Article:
“It doesn’t matter if the form is contemporary or classic, it’s about the juxtaposition of fabrics, fixed materials, decor, and lighting,” Dominik says.
Think leather accents and roughsawn timbers. Think oaks, walnuts and wenges. Even concrete in all its rawness. “Go for heavier rugs and throws that are textural. Yet don’t forget to keep an element of refinement.”
Toning down the gloss is also a good move in winter when the mood should be cuddlier and gentler. “If you already have gloss in your décor try tempering it by adding in matts and flats,” Dominik says.
“And stay away from too much black. When we use black we tend to need even more black or bolder colours to balance it out and the result can be harsh and uninviting.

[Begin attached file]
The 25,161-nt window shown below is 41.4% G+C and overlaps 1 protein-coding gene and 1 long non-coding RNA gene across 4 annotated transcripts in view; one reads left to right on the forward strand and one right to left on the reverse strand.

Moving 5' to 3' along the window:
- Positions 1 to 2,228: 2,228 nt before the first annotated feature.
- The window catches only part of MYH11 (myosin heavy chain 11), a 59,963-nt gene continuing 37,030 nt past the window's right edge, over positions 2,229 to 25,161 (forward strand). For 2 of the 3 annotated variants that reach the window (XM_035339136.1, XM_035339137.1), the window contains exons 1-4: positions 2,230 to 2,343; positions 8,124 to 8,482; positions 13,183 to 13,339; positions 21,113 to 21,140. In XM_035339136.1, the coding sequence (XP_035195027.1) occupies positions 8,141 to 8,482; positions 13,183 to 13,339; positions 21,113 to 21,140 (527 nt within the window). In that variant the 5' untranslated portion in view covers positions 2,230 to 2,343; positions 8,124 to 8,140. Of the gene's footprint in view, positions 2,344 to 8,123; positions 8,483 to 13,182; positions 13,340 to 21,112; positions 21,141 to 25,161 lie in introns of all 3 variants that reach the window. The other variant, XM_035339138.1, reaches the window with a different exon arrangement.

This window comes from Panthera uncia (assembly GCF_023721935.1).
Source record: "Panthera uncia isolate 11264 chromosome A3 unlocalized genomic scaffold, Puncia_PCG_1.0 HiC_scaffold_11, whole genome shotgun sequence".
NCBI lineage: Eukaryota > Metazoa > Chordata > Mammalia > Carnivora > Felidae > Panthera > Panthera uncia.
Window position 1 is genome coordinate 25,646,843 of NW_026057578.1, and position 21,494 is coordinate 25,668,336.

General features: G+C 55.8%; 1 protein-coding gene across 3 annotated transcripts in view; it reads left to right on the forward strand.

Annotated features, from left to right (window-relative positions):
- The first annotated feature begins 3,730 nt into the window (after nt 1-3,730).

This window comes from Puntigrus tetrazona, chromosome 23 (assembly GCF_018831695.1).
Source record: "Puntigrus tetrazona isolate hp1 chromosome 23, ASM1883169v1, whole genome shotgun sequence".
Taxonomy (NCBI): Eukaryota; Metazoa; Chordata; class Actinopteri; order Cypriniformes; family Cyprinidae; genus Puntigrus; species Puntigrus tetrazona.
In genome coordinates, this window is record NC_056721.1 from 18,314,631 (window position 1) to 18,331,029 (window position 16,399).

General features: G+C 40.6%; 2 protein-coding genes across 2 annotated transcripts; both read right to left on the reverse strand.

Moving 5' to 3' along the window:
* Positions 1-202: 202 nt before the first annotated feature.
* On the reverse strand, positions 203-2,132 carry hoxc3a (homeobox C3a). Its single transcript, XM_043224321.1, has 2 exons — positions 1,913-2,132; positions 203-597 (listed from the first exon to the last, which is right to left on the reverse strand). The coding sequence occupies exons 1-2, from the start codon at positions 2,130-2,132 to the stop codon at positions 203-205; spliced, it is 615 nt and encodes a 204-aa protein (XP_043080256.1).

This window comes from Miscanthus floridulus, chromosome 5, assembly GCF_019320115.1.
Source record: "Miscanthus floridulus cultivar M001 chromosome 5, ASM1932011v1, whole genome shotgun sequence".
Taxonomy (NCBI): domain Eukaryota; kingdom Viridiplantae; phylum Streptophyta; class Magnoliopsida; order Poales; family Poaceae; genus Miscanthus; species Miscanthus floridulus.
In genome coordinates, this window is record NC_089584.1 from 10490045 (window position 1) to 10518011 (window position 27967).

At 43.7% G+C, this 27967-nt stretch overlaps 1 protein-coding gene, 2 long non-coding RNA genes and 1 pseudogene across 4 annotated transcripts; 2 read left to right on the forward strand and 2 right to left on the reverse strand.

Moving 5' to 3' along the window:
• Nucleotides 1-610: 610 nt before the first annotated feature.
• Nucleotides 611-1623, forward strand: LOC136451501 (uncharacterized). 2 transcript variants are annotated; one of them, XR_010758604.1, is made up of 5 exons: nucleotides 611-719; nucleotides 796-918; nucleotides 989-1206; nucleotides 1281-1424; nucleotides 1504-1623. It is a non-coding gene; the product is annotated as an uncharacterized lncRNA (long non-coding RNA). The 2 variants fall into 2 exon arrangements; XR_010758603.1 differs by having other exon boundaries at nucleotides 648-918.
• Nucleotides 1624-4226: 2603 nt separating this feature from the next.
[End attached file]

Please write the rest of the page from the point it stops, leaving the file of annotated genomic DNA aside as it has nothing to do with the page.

“When it comes to sofas, consider upholstered sofas instead of all leather pieces. Fabric presents the softer, warmer look we’re after.”
The onset of the cooler months is a great time to follow autumn hues when it comes to colours and we need to pay extra attention to ambient lighting when the days are shorter and greyer.
“In winter, ambient lighting becomes a very important element,” Dominik says.
“I’m a big fan of how the Europeans work with wash and reflected lighting. Being at home snuggled up on the couch should not be about task lighting.
“There needs to be a degree of romanticism. We spend so much more time together in winter and whatever we do with our decor needs to compliment and enhance those relationships.”
The new winter-season fabrics and a fireplace will help set the mood, with ethanol burners a cost-effective way to add a flickering flame to a room.
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